Strategic Management Essay

Submitted By lightlunch
Words: 2057
Pages: 9

A strong understanding of what the external environment is needs to be established before starting an analysis of the problem at hand. The environment can be summarized as the conditions, entities, events and factors surrounding an organization that influences its activities and choices and determines its opportunities and risks (Business Dictionary). Generally, there are three levels at which it can be analysed, ranging from a more global perspective the macro-environment, to levels that are more specific to the company, industry and competitor markets. As a rule the rate of change for each level is respectively higher yet for some companies the environment is a more turbulent experience than for others. Van Der Heijden (1993) notes that strategic goals are planned through statements of ‘vision’ and ‘mission’, consequently knowledge of the external environment is required to demonstrate either one of these capacities. Managers need to evaluate their surroundings in order to develop a business strategy, make risk assessments, reposition, remain innovative and keep ahead of the competition. Competitive advantage is achieved through research, knowing what people might need that is not currently on offer. Seeing business from an “outside-in” perspective is the basis of any customer-centric firm. This is where an organization will actively search to provide products and services of value to the customers rather than focus uniquely on sales. Gulati (2010) of the Harvard Business School conducted a survey which proved in his opinion that firms that adopted an outside-in perspective to business were more successful in surviving turbulent times than those who opted for an inside-out perspective. However it is still argued that a company should first master its own resources before attempting to adapt to the market, thus adopting an inside-out approach. From a global perspective, success in foreign markets is measured by the organizations capability of creating a suitable strategy to fit the environment (Bradon-Fuller and Stopford, 1994; Markides, 1998). Understanding the environment can be a costly process. The personnel conducting analysis are not immediately contributing to profit whereas they would be if they were working in production or sales. When analysts are wrong, resources are wasted.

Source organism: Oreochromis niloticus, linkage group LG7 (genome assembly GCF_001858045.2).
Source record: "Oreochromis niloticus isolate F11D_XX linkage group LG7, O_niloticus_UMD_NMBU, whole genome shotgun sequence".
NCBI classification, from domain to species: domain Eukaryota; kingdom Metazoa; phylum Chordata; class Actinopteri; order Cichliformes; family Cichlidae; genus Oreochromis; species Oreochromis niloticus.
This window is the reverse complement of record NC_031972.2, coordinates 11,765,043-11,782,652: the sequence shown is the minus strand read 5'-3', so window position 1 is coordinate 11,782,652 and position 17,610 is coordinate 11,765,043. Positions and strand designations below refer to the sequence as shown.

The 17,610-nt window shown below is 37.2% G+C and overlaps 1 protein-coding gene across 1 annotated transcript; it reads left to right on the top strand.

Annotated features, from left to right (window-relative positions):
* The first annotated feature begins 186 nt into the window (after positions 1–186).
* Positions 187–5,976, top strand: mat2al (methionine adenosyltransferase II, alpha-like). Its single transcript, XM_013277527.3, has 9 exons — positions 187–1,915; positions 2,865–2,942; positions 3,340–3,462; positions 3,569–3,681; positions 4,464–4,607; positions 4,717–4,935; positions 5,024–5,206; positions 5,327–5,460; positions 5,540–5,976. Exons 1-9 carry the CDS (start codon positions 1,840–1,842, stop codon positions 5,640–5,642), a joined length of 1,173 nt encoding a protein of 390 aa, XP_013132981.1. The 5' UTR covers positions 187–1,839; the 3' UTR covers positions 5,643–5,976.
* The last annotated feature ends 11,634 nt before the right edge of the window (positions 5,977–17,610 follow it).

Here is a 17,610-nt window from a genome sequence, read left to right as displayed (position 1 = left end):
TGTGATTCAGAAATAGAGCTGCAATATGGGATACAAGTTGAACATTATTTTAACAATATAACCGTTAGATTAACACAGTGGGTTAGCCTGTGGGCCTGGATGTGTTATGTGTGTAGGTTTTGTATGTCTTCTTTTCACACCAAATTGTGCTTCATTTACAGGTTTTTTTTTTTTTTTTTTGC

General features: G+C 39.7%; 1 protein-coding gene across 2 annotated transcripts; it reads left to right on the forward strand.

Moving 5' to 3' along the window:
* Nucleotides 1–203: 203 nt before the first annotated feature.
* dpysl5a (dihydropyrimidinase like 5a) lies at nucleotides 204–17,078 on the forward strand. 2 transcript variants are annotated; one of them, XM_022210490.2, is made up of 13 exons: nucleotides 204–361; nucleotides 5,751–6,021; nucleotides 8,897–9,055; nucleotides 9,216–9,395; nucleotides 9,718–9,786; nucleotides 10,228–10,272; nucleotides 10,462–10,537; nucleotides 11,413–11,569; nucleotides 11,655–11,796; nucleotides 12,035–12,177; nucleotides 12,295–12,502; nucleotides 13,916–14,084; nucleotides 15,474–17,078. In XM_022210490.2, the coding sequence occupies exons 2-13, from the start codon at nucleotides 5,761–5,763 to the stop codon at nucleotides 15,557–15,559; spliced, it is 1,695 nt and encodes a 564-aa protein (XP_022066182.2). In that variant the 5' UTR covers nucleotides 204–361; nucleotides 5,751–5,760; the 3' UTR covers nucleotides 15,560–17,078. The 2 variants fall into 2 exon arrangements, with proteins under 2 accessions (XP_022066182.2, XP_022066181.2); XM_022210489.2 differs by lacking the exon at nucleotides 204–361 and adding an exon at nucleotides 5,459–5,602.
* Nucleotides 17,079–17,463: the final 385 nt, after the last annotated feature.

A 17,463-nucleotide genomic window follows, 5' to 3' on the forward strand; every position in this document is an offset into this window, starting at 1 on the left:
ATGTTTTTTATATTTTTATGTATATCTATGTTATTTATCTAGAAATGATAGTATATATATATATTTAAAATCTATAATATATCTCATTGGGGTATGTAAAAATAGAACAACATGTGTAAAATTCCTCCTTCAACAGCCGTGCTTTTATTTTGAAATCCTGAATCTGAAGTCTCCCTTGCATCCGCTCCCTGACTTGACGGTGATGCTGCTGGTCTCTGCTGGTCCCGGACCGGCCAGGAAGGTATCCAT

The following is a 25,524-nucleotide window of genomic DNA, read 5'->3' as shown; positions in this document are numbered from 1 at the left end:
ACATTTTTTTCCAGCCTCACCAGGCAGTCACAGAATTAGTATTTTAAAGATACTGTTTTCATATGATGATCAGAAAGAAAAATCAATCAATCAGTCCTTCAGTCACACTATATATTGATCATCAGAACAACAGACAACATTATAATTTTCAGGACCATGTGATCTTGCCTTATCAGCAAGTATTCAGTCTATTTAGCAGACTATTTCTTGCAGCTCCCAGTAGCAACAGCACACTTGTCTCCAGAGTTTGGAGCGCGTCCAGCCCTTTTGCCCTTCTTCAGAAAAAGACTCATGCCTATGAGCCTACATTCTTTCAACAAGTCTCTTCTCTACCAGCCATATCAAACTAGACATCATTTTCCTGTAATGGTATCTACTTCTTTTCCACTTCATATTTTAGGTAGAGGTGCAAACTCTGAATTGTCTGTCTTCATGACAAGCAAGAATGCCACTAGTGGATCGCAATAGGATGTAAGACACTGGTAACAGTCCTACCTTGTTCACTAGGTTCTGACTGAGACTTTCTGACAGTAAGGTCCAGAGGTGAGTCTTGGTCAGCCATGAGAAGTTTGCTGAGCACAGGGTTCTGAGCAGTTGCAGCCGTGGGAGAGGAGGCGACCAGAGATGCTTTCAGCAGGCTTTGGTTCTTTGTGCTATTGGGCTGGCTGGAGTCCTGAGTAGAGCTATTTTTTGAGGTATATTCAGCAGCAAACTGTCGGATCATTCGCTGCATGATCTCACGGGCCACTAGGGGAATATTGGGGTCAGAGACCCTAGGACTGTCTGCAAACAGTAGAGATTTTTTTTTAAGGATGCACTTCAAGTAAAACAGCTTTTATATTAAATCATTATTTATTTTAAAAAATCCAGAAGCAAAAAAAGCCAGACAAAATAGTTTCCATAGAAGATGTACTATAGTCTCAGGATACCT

Organizations that do not plan on investing in a new market are still affected by change at multiple levels. Modern environmental factors that contribute to the uncertainty may not have the same importance to each business. Terrorism, war, disease, currency fluctuations and oil price instability would be regarded as important factors in the airline industry, whilst and technological innovation and interest rates would matter to a small IT company looking to expand. The majority of companies are now affected by industry turbulence such as: greater product multiplicity, shorter planning horizons, innovation, production cycles and new entrants. This said, McNamara, Vaaler and Devers (2003) claim in their research that dynamic change and hypercompetion are no stronger now than they were in the past, the evidence they use to support this theory is that there has been little shift in the stability pattens of business performance. They refer to the idea of ‘hindsight bias’ (Fischoff, 1975; Wood, 1978) to explain why individuals perceive present events as less logical and stable compared to the past. The problem with this theory is that business performance is determined by a multitude of other factors other than the external environment, even Porter only considers that 19% of a firm’s profitability is accounted for by the state of the industry whereas 31% is attributed by the firm itself and the remaining 50% by “other factors”. Hypercompetition can be viewed from two opposite points of view, while some may argue that competing globally has produced a larger number of competitors others may consider that this is a least proportional to the